Posting an 18 percent revenue hike over last year's figures, Cambridge, Mass.-based Genzyme Corp. soundly beat analyst estimates in its second quarter earnings.
The company reported total revenue of $933.4 million for the three months ending June 30, a significant jump from the $793.4 million reported for the second quarter of 2006. Non-GAAP net income was $238.7 million, or 88 cents per share, higher than the 81 cents per share estimated by analysts. GAAP net income came to $139.9 million, or 51 cents per share. The news pushed Genzyme's stock (NASDAQ:GENZ) up $3.49 Wednesday to close at $63.98.
The company, which now has posted higher-than expected earnings for the first six months of the year, expects to exceed its 2007 non-GAAP earnings guidance of $3.20 to $3.30 per share. More significantly, Genzyme said, it anticipates that its earnings will grow at a compound average of 20 percent annually from 2006 through 2011.
The second-quarter revenue boost primarily came from growing product sales in its enzyme replacement therapies and its renal business. Sales of Myozyme (alglucosidase alfa), which was launched last year for Pompe disease, totaled $46.7 million for the quarter, and Genzyme is working on gaining approval for that drug in additional markets. The company reported sales of $104.3 million for Fabrazyme (agalsidase beta) in Fabry's disease, $283 million for Cerezyme (imiglucerase) for Gaucher's disease and $29.1 million for Aldurazyme (laronidase) for mucopolysaccharidosis I.
In its renal business, Renagel (sevelamer hydrochloride) sales totaled $145 million and Hectorol (doxercalciferol) came in at $27.3 million.
Other revenue, including oncology revenue, totaled $71.4 million. Oncology products include Clolar, which Genzyme hopes to gain full rights to following an acquisition of partner Bioenvision Inc., of New York, in a proposed $345 million cash deal. A merger vote by Bioenvision shareholders is expected before the end of the year. In the meantime, Genzyme is working to expand the label for Clolar (clofarabine), which is approved for pediatric acute lymphoblastic leukemia, to adult acute myeloid leukemia. (See BioWorld Today, May 30, 2007.)
Over the next six to 12 months, Genzyme plans to seek approval for Mozobil (plerixafor), a product aimed at improving the outcome of stem cell transplantation procedures that recently demonstrated three times greater effect compared to standard of care in a Phase III trial involving patients with non-Hodgkin's lymphoma. The company awaits results from a similar study in multiple myeloma. It also is planning a U.S. launch for Renvela (sevelamer carbonate), a second-generation, buffered form of Renagel that can treat patients with chronic kidney disease who have not progressed to dialysis, and to gain approval of Campath (alemtuzumab) as a first-line treatment for B-cell chronic lymphocytic leukemia. Campath currently is approved for B-CLL patients who have been treated with alkylating agents and who have failed fludarabine therapy.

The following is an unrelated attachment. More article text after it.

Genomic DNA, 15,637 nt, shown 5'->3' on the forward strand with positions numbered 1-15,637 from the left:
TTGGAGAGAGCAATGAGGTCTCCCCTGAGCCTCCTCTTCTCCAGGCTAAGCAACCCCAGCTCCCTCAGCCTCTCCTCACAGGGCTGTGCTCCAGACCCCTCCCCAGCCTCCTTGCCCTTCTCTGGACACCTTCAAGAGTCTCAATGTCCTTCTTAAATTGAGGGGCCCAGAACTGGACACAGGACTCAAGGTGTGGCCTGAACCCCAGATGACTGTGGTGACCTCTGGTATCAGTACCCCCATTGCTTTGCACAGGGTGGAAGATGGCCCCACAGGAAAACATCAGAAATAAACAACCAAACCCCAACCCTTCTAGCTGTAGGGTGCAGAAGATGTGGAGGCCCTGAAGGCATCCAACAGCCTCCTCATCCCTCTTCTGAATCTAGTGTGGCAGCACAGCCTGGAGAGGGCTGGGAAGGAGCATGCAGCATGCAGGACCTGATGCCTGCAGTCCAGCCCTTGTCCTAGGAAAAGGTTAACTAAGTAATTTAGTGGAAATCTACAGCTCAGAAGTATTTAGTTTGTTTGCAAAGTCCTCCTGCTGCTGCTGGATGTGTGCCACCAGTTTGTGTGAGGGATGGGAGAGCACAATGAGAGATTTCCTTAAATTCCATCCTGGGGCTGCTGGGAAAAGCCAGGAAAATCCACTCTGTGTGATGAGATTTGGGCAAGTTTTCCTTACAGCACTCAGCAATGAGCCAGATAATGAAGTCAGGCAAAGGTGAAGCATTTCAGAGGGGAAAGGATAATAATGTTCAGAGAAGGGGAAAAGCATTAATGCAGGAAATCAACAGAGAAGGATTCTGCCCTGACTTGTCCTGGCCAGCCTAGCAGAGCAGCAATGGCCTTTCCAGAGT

Genzyme's cash at the end of the quarter totaled about $1.5 billion, putting the company in position to continue its repurchasing program over the next three years. In the second quarter, Genzyme repurchased about 1 million shares.
Alexion Soars On Earnings Report
In other news, shares of Alexion Pharmaceuticals Inc. jumped more than $8 after the Cheshire, Conn.-based firm released its second-quarter earnings showing a smaller-than-expected loss.
Alexion reported total revenues of $9.8 million, all from sales of recently launched Soliris, and a net loss of $27.2 million, or 75 cents per share. Analyst estimates, in comparison, had predicted revenue of $4 million and an earnings-per-share loss of $1.03 for the quarter. Wall Street's reaction was clear, with Alexion's stock (NASDAQ:ALXN) gaining $8.70, or 17.5 percent, Wednesday to close at $58.38.
Soliris (eculizumab) hit the market in April for the treatment of paroxysmal nocturnal hemoglobinuria, a rare blood disorder believed to affect about 8,000 to 10,000 people across North America and Europe. Soliris is the first drug on the market to actually treat PNH, a disease that is characterized by hemolysis, or the chronic destruction of red blood cells. The product is designed to work by selectively blocking terminal complement, the part of the immune system implicated in PNH red blood cell destruction. (See BioWorld Today, March 19, 2007.)
The drug gained approval in Europe last month, and Alexion is working to complete the reimbursement procedures, which must be done on a country-by-country basis in the European Union. The company expects Soliris to be commercially available in Germany and the UK in the fourth quarter, followed by other regions. Soliris is under review in Australia.
As of June 30, Alexion had a cash position of $152.4 million.